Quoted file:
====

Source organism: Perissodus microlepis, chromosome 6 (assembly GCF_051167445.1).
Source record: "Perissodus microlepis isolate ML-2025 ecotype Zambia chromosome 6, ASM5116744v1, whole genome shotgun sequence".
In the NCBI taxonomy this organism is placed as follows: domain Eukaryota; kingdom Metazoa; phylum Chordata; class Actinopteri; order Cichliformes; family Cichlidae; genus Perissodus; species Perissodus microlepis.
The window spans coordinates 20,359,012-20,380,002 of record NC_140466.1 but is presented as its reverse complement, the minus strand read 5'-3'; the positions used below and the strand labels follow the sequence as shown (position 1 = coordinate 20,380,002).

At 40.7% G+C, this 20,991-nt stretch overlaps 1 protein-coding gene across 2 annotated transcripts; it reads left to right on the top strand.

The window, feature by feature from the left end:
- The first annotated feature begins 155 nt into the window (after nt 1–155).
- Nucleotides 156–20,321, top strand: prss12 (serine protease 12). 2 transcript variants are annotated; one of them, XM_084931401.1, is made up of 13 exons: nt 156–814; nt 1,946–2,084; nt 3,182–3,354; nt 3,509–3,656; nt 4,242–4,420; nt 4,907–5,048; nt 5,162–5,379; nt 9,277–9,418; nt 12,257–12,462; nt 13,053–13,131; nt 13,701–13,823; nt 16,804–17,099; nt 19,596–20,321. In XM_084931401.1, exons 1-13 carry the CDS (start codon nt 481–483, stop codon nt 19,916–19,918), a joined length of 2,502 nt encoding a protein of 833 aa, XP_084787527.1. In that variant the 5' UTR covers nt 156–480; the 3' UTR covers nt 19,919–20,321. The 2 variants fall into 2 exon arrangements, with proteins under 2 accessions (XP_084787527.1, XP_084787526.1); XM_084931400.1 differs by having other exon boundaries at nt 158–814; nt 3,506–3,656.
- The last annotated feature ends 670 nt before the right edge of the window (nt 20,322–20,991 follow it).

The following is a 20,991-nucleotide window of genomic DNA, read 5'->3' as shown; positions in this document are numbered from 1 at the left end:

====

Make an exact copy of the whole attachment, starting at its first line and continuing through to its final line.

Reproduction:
Source organism: Perissodus microlepis, chromosome 6 (assembly GCF_051167445.1).
Source record: "Perissodus microlepis isolate ML-2025 ecotype Zambia chromosome 6, ASM5116744v1, whole genome shotgun sequence".
In the NCBI taxonomy this organism is placed as follows: domain Eukaryota; kingdom Metazoa; phylum Chordata; class Actinopteri; order Cichliformes; family Cichlidae; genus Perissodus; species Perissodus microlepis.
The window spans coordinates 20,359,012-20,380,002 of record NC_140466.1 but is presented as its reverse complement, the minus strand read 5'-3'; the positions used below and the strand labels follow the sequence as shown (position 1 = coordinate 20,380,002).

At 40.7% G+C, this 20,991-nt stretch overlaps 1 protein-coding gene across 2 annotated transcripts; it reads left to right on the top strand.

The window, feature by feature from the left end:
- The first annotated feature begins 155 nt into the window (after nt 1–155).
- Nucleotides 156–20,321, top strand: prss12 (serine protease 12). 2 transcript variants are annotated; one of them, XM_084931401.1, is made up of 13 exons: nt 156–814; nt 1,946–2,084; nt 3,182–3,354; nt 3,509–3,656; nt 4,242–4,420; nt 4,907–5,048; nt 5,162–5,379; nt 9,277–9,418; nt 12,257–12,462; nt 13,053–13,131; nt 13,701–13,823; nt 16,804–17,099; nt 19,596–20,321. In XM_084931401.1, exons 1-13 carry the CDS (start codon nt 481–483, stop codon nt 19,916–19,918), a joined length of 2,502 nt encoding a protein of 833 aa, XP_084787527.1. In that variant the 5' UTR covers nt 156–480; the 3' UTR covers nt 19,919–20,321. The 2 variants fall into 2 exon arrangements, with proteins under 2 accessions (XP_084787527.1, XP_084787526.1); XM_084931400.1 differs by having other exon boundaries at nt 158–814; nt 3,506–3,656.
- The last annotated feature ends 670 nt before the right edge of the window (nt 20,322–20,991 follow it).

The following is a 20,991-nucleotide window of genomic DNA, read 5'->3' as shown; positions in this document are numbered from 1 at the left end: